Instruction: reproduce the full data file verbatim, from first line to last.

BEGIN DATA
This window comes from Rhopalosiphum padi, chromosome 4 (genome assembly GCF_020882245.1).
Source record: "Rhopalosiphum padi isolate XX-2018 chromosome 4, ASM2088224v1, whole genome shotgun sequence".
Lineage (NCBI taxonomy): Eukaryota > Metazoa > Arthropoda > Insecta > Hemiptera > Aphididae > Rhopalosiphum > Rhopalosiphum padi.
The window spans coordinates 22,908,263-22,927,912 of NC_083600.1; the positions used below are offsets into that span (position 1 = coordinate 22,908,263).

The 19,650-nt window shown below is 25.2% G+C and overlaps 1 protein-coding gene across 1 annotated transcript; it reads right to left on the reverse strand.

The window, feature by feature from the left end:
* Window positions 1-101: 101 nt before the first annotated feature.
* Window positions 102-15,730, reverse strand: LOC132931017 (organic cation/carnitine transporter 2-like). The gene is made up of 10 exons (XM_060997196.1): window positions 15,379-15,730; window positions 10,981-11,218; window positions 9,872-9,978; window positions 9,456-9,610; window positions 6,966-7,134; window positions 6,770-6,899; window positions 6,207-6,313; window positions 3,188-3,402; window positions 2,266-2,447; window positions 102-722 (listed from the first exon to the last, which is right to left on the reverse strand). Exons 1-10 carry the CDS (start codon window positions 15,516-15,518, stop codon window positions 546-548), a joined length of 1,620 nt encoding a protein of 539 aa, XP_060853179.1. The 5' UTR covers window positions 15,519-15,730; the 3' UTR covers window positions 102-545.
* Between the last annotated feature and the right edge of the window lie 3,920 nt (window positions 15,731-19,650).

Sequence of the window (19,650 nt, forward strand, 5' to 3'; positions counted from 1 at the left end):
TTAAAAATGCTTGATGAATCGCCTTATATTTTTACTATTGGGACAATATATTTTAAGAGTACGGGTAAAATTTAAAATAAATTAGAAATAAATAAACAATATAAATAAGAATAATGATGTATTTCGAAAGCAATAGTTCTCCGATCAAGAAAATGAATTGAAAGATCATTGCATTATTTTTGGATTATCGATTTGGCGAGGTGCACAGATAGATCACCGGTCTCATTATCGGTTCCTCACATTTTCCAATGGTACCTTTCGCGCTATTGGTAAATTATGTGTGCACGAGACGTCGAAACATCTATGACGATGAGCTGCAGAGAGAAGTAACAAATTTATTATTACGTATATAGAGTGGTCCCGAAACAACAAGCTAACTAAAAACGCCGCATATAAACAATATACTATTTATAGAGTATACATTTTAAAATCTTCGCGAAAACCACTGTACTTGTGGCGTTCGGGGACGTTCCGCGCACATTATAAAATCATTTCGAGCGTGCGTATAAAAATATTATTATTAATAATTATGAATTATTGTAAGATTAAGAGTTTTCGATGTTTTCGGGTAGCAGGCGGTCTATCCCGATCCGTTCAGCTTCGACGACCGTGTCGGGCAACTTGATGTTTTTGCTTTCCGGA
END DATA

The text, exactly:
This window comes from Rhopalosiphum padi, chromosome 4 (genome assembly GCF_020882245.1).
Source record: "Rhopalosiphum padi isolate XX-2018 chromosome 4, ASM2088224v1, whole genome shotgun sequence".
Lineage (NCBI taxonomy): Eukaryota > Metazoa > Arthropoda > Insecta > Hemiptera > Aphididae > Rhopalosiphum > Rhopalosiphum padi.
The window spans coordinates 22,908,263-22,927,912 of NC_083600.1; the positions used below are offsets into that span (position 1 = coordinate 22,908,263).

The 19,650-nt window shown below is 25.2% G+C and overlaps 1 protein-coding gene across 1 annotated transcript; it reads right to left on the reverse strand.

The window, feature by feature from the left end:
* Window positions 1-101: 101 nt before the first annotated feature.
* Window positions 102-15,730, reverse strand: LOC132931017 (organic cation/carnitine transporter 2-like). The gene is made up of 10 exons (XM_060997196.1): window positions 15,379-15,730; window positions 10,981-11,218; window positions 9,872-9,978; window positions 9,456-9,610; window positions 6,966-7,134; window positions 6,770-6,899; window positions 6,207-6,313; window positions 3,188-3,402; window positions 2,266-2,447; window positions 102-722 (listed from the first exon to the last, which is right to left on the reverse strand). Exons 1-10 carry the CDS (start codon window positions 15,516-15,518, stop codon window positions 546-548), a joined length of 1,620 nt encoding a protein of 539 aa, XP_060853179.1. The 5' UTR covers window positions 15,519-15,730; the 3' UTR covers window positions 102-545.
* Between the last annotated feature and the right edge of the window lie 3,920 nt (window positions 15,731-19,650).

Sequence of the window (19,650 nt, forward strand, 5' to 3'; positions counted from 1 at the left end):
TTAAAAATGCTTGATGAATCGCCTTATATTTTTACTATTGGGACAATATATTTTAAGAGTACGGGTAAAATTTAAAATAAATTAGAAATAAATAAACAATATAAATAAGAATAATGATGTATTTCGAAAGCAATAGTTCTCCGATCAAGAAAATGAATTGAAAGATCATTGCATTATTTTTGGATTATCGATTTGGCGAGGTGCACAGATAGATCACCGGTCTCATTATCGGTTCCTCACATTTTCCAATGGTACCTTTCGCGCTATTGGTAAATTATGTGTGCACGAGACGTCGAAACATCTATGACGATGAGCTGCAGAGAGAAGTAACAAATTTATTATTACGTATATAGAGTGGTCCCGAAACAACAAGCTAACTAAAAACGCCGCATATAAACAATATACTATTTATAGAGTATACATTTTAAAATCTTCGCGAAAACCACTGTACTTGTGGCGTTCGGGGACGTTCCGCGCACATTATAAAATCATTTCGAGCGTGCGTATAAAAATATTATTATTAATAATTATGAATTATTGTAAGATTAAGAGTTTTCGATGTTTTCGGGTAGCAGGCGGTCTATCCCGATCCGTTCAGCTTCGACGACCGTGTCGGGCAACTTGATGTTTTTGCTTTCCGGA